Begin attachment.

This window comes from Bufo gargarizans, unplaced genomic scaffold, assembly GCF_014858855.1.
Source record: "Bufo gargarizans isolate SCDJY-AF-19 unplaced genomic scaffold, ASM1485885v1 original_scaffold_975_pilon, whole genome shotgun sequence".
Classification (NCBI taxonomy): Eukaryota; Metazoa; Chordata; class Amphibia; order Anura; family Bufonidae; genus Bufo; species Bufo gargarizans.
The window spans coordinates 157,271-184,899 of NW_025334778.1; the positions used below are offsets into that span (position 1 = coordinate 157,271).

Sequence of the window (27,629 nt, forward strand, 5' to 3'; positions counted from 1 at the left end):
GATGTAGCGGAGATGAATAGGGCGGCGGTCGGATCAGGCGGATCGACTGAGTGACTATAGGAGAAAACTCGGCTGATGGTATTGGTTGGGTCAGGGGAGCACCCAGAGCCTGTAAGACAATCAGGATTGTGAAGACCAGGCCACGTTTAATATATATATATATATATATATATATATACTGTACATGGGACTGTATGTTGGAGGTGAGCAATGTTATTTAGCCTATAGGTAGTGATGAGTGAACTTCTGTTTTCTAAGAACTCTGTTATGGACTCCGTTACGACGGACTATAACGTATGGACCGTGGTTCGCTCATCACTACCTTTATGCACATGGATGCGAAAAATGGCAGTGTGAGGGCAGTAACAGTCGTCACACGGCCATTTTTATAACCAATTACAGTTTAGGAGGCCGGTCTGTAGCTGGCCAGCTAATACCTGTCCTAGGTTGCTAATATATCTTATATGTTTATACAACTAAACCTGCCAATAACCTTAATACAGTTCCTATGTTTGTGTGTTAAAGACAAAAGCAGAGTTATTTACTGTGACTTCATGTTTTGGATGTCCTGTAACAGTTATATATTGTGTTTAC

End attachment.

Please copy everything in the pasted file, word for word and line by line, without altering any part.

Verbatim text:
This window comes from Bufo gargarizans, unplaced genomic scaffold, assembly GCF_014858855.1.
Source record: "Bufo gargarizans isolate SCDJY-AF-19 unplaced genomic scaffold, ASM1485885v1 original_scaffold_975_pilon, whole genome shotgun sequence".
Classification (NCBI taxonomy): Eukaryota; Metazoa; Chordata; class Amphibia; order Anura; family Bufonidae; genus Bufo; species Bufo gargarizans.
The window spans coordinates 157,271-184,899 of NW_025334778.1; the positions used below are offsets into that span (position 1 = coordinate 157,271).

Sequence of the window (27,629 nt, forward strand, 5' to 3'; positions counted from 1 at the left end):
GATGTAGCGGAGATGAATAGGGCGGCGGTCGGATCAGGCGGATCGACTGAGTGACTATAGGAGAAAACTCGGCTGATGGTATTGGTTGGGTCAGGGGAGCACCCAGAGCCTGTAAGACAATCAGGATTGTGAAGACCAGGCCACGTTTAATATATATATATATATATATATATATATACTGTACATGGGACTGTATGTTGGAGGTGAGCAATGTTATTTAGCCTATAGGTAGTGATGAGTGAACTTCTGTTTTCTAAGAACTCTGTTATGGACTCCGTTACGACGGACTATAACGTATGGACCGTGGTTCGCTCATCACTACCTTTATGCACATGGATGCGAAAAATGGCAGTGTGAGGGCAGTAACAGTCGTCACACGGCCATTTTTATAACCAATTACAGTTTAGGAGGCCGGTCTGTAGCTGGCCAGCTAATACCTGTCCTAGGTTGCTAATATATCTTATATGTTTATACAACTAAACCTGCCAATAACCTTAATACAGTTCCTATGTTTGTGTGTTAAAGACAAAAGCAGAGTTATTTACTGTGACTTCATGTTTTGGATGTCCTGTAACAGTTATATATTGTGTTTAC